U.S. Chamber of Commerce vice-president John Murphy derided several of the Trump team's proposals, saying they have little or no support from the U.S. business and agriculture community, adding that "It isn't clear who they're intended to benefit"
Pro-trade senators Ted Cruz and Pat Roberts will speak about NAFTA’s future and the stakes for American agriculture and business at an event hosted by the most powerful business lobby group in Washington.
The U.S. Chamber of Commerce, which is hosting the event, has sounded the alarm over what it sees as potentially fatal moves to undermine the agreement by the Trump administration amid negotiations to upgrade the deal.
Those moves include demands by the Trump administration for a five-year termination clause allowing easy cancellation of the agreement; tougher Buy American rules; auto-parts requirements the industry calls impossible to meet; and a gutting of the dispute mechanisms that enforce NAFTA.
“For many in the business and agriculture community, the outlook has shifted over the past month. There’s growing concern about the direction of the negotiations,” said John Murphy, the chamber’s vice-president.
“A number of the proposals that the United States has put on the table have little or no support from the U.S. business and agriculture community. It isn’t clear who they’re intended to benefit…. (They) will only add costs for business, add to uncertainty, depress investment…
“But I think many in Congress are catching up to those concerns. They’re increasingly hearing from their constituents. Threats to withdraw from the agreement are catching attention.”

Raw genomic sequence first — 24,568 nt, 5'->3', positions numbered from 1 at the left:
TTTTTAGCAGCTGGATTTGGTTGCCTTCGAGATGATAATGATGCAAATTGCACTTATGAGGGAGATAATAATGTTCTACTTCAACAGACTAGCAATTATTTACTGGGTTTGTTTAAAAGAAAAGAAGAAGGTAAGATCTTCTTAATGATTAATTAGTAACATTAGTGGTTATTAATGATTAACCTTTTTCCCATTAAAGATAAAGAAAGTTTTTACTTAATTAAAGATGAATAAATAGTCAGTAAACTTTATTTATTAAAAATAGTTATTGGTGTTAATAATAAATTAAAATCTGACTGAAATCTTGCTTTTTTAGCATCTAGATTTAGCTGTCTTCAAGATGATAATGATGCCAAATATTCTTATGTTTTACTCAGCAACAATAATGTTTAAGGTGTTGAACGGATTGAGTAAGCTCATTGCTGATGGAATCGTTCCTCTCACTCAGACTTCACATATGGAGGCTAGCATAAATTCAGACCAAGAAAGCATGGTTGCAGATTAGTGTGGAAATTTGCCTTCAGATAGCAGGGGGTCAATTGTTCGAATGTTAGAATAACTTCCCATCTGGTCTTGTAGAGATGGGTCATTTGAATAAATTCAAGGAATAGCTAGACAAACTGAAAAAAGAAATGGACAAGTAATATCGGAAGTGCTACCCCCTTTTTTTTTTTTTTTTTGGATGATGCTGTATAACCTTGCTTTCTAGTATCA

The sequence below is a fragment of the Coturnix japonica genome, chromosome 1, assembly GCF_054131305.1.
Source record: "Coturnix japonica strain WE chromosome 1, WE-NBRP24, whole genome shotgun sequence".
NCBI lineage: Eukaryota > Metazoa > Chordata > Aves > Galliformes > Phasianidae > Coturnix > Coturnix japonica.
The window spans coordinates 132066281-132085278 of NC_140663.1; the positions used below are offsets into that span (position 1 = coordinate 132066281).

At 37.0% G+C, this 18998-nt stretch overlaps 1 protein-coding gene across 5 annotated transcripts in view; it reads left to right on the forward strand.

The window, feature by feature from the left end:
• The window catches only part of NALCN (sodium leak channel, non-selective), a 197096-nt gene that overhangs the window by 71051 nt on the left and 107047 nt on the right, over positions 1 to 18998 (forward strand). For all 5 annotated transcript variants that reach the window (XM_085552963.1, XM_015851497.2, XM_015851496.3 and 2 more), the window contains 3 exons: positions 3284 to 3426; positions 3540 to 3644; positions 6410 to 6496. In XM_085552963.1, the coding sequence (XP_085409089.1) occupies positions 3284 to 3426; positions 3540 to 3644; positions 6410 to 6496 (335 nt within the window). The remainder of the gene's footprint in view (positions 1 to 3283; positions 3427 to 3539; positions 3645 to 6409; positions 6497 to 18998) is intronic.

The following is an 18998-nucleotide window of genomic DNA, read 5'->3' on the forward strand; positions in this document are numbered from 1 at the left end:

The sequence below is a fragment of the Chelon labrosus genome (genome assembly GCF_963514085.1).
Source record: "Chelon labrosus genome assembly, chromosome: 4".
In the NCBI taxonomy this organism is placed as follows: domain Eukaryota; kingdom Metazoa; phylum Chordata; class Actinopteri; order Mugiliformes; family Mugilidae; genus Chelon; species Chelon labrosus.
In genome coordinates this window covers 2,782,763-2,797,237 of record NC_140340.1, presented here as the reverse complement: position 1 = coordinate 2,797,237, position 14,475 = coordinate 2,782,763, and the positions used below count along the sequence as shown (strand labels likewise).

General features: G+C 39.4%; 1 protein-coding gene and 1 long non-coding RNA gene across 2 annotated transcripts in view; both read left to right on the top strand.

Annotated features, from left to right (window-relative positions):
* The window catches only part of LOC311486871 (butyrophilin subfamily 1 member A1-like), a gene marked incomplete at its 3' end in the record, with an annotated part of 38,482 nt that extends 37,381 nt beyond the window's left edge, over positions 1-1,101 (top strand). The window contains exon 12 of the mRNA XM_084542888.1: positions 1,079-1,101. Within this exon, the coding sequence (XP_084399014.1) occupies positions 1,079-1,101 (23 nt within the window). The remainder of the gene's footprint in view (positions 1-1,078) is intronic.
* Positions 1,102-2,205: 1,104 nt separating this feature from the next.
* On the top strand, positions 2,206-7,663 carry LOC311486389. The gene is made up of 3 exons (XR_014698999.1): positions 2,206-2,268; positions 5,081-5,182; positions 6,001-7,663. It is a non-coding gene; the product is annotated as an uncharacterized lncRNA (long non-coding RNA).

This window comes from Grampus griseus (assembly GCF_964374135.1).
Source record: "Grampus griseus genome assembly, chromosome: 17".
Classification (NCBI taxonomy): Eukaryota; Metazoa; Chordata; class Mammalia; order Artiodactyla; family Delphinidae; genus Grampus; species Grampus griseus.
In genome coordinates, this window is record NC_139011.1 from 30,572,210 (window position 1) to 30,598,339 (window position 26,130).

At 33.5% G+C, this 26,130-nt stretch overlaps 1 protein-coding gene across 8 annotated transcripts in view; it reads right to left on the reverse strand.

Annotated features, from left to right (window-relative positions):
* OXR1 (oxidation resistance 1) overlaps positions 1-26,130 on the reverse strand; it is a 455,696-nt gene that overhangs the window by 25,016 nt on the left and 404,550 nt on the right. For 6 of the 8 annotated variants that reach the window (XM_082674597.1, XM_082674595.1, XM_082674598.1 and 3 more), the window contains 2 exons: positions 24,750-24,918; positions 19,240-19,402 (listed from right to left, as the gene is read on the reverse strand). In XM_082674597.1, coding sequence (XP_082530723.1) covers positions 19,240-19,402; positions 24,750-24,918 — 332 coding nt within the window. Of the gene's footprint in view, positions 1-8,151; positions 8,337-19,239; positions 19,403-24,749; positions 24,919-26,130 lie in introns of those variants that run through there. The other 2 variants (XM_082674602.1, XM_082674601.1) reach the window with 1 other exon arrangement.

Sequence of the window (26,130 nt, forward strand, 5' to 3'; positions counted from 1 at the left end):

There were reports of a testy exchange last week.
A dispatch from the Inside U.S. Trade website said President Donald Trump told senators behind closed doors not to get excited, that he wanted to trigger a NAFTA pullout, but that it was intended to scare other countries into making concessions.
Roberts reportedly replied: ”I am excited.”
He comes from the farming state of Kansas, one of many Republican-leaning, agriculture states that export heavily to Mexico. Advocates for the deal say leaving NAFTA would hit those states hardest.
More than 80 agriculture groups wrote to the administration last week urging Trump not to use NAFTA’s pullout clause as a negotiating tool. That clause, Article 2205, allows a country to provide six months’ notice of its intention to withdraw.
The groups said the mere threat of a pullout will send their foreign customers scrambling for new suppliers.
“Withdrawal is looked upon as a potential catastrophe,” Murphy said. ”So I do think members of Congress are rapidly coming to grips with those concerns, as they’re hearing them from their constituents.“